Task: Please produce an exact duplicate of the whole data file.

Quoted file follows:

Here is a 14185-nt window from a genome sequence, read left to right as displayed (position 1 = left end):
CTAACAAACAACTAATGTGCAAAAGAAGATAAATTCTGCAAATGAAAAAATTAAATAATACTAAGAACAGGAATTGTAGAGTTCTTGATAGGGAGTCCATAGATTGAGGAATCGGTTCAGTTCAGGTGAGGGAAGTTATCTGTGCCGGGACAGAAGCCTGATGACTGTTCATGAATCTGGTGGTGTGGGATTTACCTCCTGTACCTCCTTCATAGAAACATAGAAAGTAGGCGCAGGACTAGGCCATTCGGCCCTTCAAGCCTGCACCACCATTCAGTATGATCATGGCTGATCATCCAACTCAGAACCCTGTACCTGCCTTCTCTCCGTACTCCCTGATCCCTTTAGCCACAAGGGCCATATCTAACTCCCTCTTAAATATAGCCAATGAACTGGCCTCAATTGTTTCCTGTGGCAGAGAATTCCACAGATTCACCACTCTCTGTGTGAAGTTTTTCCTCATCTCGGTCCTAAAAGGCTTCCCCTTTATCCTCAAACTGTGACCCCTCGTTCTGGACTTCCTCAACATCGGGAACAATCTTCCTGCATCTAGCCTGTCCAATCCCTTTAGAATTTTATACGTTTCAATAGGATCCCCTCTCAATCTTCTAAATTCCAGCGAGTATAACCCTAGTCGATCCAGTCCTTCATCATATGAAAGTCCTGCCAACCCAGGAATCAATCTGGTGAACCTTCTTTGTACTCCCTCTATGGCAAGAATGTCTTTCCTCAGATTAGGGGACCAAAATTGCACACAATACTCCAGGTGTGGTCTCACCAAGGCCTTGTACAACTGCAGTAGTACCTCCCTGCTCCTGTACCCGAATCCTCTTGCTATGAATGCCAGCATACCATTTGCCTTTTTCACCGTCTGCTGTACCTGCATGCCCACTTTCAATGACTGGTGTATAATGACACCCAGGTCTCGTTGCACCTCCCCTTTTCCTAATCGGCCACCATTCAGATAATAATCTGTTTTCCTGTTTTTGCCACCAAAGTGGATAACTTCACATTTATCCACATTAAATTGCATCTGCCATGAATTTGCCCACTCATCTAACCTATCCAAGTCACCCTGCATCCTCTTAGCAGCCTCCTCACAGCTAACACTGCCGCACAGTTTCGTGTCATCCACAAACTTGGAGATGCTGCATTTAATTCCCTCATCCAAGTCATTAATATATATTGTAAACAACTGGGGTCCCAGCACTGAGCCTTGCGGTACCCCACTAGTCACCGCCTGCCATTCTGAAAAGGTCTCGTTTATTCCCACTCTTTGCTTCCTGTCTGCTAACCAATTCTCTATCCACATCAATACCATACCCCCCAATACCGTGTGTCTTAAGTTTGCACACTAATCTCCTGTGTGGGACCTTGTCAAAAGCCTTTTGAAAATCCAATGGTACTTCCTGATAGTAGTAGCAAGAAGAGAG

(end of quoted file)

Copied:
Here is a 14185-nt window from a genome sequence, read left to right as displayed (position 1 = left end):
CTAACAAACAACTAATGTGCAAAAGAAGATAAATTCTGCAAATGAAAAAATTAAATAATACTAAGAACAGGAATTGTAGAGTTCTTGATAGGGAGTCCATAGATTGAGGAATCGGTTCAGTTCAGGTGAGGGAAGTTATCTGTGCCGGGACAGAAGCCTGATGACTGTTCATGAATCTGGTGGTGTGGGATTTACCTCCTGTACCTCCTTCATAGAAACATAGAAAGTAGGCGCAGGACTAGGCCATTCGGCCCTTCAAGCCTGCACCACCATTCAGTATGATCATGGCTGATCATCCAACTCAGAACCCTGTACCTGCCTTCTCTCCGTACTCCCTGATCCCTTTAGCCACAAGGGCCATATCTAACTCCCTCTTAAATATAGCCAATGAACTGGCCTCAATTGTTTCCTGTGGCAGAGAATTCCACAGATTCACCACTCTCTGTGTGAAGTTTTTCCTCATCTCGGTCCTAAAAGGCTTCCCCTTTATCCTCAAACTGTGACCCCTCGTTCTGGACTTCCTCAACATCGGGAACAATCTTCCTGCATCTAGCCTGTCCAATCCCTTTAGAATTTTATACGTTTCAATAGGATCCCCTCTCAATCTTCTAAATTCCAGCGAGTATAACCCTAGTCGATCCAGTCCTTCATCATATGAAAGTCCTGCCAACCCAGGAATCAATCTGGTGAACCTTCTTTGTACTCCCTCTATGGCAAGAATGTCTTTCCTCAGATTAGGGGACCAAAATTGCACACAATACTCCAGGTGTGGTCTCACCAAGGCCTTGTACAACTGCAGTAGTACCTCCCTGCTCCTGTACCCGAATCCTCTTGCTATGAATGCCAGCATACCATTTGCCTTTTTCACCGTCTGCTGTACCTGCATGCCCACTTTCAATGACTGGTGTATAATGACACCCAGGTCTCGTTGCACCTCCCCTTTTCCTAATCGGCCACCATTCAGATAATAATCTGTTTTCCTGTTTTTGCCACCAAAGTGGATAACTTCACATTTATCCACATTAAATTGCATCTGCCATGAATTTGCCCACTCATCTAACCTATCCAAGTCACCCTGCATCCTCTTAGCAGCCTCCTCACAGCTAACACTGCCGCACAGTTTCGTGTCATCCACAAACTTGGAGATGCTGCATTTAATTCCCTCATCCAAGTCATTAATATATATTGTAAACAACTGGGGTCCCAGCACTGAGCCTTGCGGTACCCCACTAGTCACCGCCTGCCATTCTGAAAAGGTCTCGTTTATTCCCACTCTTTGCTTCCTGTCTGCTAACCAATTCTCTATCCACATCAATACCATACCCCCCAATACCGTGTGTCTTAAGTTTGCACACTAATCTCCTGTGTGGGACCTTGTCAAAAGCCTTTTGAAAATCCAATGGTACTTCCTGATAGTAGTAGCAAGAAGAGAG